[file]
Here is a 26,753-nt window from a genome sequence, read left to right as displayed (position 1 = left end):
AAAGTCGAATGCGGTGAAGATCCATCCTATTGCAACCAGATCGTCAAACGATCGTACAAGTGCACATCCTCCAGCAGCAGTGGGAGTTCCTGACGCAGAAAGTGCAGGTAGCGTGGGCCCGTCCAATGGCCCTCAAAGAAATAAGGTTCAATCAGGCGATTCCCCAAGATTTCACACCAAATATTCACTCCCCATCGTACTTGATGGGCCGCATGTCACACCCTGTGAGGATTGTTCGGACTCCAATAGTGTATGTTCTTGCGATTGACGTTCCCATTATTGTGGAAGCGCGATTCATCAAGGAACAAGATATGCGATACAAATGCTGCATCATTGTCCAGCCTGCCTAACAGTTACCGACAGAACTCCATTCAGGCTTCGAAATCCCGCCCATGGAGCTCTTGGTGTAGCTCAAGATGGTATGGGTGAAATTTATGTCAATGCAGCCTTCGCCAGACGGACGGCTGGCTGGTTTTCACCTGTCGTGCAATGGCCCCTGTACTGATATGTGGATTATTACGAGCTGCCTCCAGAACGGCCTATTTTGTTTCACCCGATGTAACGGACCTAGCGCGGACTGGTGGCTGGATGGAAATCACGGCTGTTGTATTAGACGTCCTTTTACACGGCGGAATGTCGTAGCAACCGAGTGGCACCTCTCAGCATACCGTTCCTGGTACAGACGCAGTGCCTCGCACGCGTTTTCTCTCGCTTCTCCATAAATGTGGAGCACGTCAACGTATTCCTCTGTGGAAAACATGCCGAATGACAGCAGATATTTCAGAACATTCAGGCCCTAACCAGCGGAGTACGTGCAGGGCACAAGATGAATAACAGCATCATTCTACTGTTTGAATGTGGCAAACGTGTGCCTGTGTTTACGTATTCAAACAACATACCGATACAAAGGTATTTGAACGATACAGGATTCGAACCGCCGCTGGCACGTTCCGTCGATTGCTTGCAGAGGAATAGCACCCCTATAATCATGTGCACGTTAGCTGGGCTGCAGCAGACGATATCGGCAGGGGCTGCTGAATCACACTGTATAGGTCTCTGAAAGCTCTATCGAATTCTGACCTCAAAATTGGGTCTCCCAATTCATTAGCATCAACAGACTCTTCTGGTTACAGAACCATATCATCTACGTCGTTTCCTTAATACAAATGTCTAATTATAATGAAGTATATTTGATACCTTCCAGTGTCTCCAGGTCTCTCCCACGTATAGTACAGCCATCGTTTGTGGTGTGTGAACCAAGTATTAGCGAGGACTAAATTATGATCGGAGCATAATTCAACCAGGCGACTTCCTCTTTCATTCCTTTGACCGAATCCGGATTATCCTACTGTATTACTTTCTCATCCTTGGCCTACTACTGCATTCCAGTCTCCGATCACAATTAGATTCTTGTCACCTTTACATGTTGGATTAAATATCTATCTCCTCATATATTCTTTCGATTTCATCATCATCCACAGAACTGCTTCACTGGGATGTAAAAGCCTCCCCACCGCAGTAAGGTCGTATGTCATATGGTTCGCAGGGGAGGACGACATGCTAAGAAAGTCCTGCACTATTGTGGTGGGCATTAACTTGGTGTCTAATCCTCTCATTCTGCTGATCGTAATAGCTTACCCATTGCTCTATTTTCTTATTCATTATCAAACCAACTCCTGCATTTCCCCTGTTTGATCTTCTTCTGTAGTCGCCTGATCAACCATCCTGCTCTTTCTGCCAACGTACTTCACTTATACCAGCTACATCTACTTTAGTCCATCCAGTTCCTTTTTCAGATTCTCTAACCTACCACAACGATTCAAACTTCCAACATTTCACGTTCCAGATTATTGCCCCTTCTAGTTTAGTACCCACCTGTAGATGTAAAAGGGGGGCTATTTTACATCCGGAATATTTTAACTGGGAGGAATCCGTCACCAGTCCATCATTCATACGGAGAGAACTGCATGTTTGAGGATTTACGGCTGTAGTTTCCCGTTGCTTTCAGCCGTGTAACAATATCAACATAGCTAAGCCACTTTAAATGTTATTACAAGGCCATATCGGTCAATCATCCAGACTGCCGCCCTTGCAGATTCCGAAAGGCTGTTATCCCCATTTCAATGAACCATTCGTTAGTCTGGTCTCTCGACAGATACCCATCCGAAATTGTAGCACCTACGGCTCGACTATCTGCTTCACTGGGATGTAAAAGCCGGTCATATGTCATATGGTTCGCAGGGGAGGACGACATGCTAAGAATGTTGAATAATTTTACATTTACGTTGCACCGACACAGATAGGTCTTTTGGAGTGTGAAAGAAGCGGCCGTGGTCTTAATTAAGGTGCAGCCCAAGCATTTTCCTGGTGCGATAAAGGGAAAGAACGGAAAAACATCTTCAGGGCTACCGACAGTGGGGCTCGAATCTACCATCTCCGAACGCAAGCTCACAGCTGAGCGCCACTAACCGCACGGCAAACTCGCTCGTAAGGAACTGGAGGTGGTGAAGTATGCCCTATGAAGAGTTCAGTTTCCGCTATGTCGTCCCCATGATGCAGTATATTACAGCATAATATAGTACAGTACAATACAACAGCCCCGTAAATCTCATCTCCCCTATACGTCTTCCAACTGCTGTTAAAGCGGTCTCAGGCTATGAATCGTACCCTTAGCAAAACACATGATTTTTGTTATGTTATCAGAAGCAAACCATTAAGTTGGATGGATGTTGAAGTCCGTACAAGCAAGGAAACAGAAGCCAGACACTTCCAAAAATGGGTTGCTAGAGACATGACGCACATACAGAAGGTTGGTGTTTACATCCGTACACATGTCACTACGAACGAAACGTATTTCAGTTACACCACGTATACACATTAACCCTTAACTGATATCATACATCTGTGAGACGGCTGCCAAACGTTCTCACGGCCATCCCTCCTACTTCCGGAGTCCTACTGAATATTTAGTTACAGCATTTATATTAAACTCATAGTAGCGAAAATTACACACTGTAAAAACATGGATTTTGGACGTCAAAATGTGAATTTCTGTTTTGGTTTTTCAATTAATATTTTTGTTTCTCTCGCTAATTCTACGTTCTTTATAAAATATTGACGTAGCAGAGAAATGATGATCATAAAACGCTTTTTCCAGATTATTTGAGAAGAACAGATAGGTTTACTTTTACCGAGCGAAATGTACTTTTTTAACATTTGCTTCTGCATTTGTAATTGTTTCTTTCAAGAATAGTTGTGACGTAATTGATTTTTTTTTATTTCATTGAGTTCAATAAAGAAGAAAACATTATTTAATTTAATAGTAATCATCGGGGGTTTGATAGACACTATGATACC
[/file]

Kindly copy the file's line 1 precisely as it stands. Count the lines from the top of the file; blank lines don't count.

Here is a 26,753-nt window from a genome sequence, read left to right as displayed (position 1 = left end):